The IRS is not legally obligated to put off levy action when an Equivalent Hearing is filed, but it generally will. The biggest upsides to filing for a EH instead of a CDP is that the clock on the expiration of your tax debt continues to run, and you might  also be able to discharge those debts in bankruptcy sooner. The biggest downside is that there is no Tax Court review for EH hearings. This might encourage IRS Appeals to abuse its discretion, but it probably won't.

On December 16th, 2014 by Tom

Tax Problems with the IRS in the Connecticut Area

Posted In:
IRS Appeals | Revenue Officer | Tax Attorney | Tax Resolution Firms

Living in Connecticut is Expensive. Tax Problems can make it impossible.

 

Connecticut is an expensive place to live. Sometimes, in order to get by, Connecticut taxpayers might put off paying their tax bill. It will take some time, but eventually the notices will start coming.  You will get several notices telling you that you owe the IRS some money. Then, you get a cp504 - Notice of Intent to Levy, and the tone of the letters change. All of a sudden the IRS isn't asking you to pay your tax bill.  Now, the IRS is telling you that it is going to seize your state refund and "other property." Finally, the IRS is going to come at you with a "Final Notice of Intent to Levy" - cp1058 and/or a Notice of Federal Tax Lien Filing.  (NOTE: The IRS has started using a much more benign-looking letter called the "LT11." Make sure you read every letter you get from the IRS to make sure that it does not mention a Collection Due Process hearing.) At that point, you have 30 days to act - or your bank account, wages, and other property and income is at risk of being seized by the Internal Revenue Service. But Connecticut is an expensive place to live, and even though you owe them money - the IRS cannot collect more money from you than you can afford to pay. The bottom line is that most people at the IRS do not get what it is like to live in Connecticut. You need Tax Help in Connecticut. And I can provide that help.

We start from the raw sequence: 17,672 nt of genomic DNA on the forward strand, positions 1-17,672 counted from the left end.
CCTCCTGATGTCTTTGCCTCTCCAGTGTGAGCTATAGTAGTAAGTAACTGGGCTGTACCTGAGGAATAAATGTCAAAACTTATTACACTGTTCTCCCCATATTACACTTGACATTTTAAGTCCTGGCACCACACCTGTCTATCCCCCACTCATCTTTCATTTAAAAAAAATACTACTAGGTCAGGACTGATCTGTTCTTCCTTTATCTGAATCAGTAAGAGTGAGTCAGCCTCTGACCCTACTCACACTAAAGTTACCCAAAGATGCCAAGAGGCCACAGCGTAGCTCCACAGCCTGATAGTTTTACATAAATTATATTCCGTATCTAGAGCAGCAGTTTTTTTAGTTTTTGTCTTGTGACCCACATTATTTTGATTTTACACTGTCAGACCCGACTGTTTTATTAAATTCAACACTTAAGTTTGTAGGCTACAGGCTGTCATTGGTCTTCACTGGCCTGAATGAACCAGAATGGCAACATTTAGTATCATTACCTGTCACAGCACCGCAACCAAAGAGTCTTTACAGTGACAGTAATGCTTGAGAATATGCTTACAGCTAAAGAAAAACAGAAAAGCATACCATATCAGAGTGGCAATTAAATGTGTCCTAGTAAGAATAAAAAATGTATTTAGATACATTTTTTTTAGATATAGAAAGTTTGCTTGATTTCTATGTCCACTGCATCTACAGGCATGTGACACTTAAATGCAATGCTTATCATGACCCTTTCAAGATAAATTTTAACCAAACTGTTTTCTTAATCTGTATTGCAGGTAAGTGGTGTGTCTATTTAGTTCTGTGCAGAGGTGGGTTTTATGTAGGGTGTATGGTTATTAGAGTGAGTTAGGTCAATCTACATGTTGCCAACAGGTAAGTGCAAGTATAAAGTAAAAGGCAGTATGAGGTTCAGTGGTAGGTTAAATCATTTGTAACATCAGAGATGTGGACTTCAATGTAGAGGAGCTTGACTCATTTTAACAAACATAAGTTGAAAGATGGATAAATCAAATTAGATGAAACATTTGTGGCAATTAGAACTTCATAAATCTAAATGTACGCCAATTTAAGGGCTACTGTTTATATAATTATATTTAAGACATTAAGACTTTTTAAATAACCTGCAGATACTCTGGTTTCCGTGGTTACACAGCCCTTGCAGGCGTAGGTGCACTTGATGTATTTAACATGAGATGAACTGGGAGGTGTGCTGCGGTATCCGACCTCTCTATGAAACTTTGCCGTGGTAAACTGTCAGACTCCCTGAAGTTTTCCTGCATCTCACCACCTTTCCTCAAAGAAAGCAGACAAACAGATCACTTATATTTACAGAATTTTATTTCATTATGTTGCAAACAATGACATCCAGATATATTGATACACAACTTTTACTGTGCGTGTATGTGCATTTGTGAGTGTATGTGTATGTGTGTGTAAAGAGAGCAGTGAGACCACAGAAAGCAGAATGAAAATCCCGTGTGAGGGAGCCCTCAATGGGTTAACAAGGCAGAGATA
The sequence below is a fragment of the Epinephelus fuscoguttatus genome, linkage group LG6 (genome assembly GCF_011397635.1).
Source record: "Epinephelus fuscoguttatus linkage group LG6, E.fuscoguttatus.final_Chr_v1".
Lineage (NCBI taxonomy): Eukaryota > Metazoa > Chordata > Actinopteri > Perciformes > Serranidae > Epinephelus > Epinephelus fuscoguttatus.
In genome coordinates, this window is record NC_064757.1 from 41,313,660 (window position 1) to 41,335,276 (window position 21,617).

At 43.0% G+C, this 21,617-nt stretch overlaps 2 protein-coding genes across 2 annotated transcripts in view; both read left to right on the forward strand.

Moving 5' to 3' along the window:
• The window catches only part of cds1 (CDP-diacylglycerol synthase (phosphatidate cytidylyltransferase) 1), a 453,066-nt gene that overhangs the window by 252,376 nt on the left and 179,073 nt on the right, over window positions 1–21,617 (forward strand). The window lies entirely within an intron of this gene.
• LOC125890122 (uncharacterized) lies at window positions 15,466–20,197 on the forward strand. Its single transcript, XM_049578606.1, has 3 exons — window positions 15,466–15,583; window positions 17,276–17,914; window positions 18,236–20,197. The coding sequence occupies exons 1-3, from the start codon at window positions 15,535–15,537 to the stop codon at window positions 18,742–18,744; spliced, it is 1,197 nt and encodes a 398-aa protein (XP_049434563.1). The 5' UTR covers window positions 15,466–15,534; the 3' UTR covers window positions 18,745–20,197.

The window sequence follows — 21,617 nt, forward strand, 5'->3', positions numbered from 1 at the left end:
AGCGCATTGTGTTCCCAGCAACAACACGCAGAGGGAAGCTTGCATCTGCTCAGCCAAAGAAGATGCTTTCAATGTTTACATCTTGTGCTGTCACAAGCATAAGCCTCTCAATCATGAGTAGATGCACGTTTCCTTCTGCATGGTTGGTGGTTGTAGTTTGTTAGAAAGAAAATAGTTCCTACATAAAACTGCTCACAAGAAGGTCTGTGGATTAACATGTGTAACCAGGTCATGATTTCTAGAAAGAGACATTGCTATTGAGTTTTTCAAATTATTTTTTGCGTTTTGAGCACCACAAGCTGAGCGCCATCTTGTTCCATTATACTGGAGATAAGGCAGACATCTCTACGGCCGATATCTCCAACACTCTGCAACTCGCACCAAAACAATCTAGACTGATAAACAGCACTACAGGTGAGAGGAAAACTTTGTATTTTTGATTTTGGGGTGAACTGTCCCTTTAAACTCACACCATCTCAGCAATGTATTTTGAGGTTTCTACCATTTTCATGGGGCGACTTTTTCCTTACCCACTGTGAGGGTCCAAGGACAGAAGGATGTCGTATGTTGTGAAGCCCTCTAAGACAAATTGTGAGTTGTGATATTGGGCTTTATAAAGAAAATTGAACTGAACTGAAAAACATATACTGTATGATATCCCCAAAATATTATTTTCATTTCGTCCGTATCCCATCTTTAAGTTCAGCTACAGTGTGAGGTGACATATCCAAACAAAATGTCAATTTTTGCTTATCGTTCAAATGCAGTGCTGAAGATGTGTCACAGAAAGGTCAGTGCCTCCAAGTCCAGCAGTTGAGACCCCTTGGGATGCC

There are things that can be done to keep the IRS in check while you sort out your finances and figure out exactly what you can pay. Too many taxpayers rush into Installment Agreements that they truly cannot afford. The important thing to keep in mind is that agreeing to an Installment Agreement with the IRS will not protect you from future collection action if the Installment Agreement ends up in default. A Tax Attorney can help you arrange your finances so that your reasonable living expenses are documented and acceptable to the IRS. But if you are not proactive, if you - or someone you hire - doesn't call the IRS, then the Tax Machine will go into motion, levy notices will be sent to banks and employers - and you might end up struggling trying to figure out how to put food on the table and keep a roof over your family's head.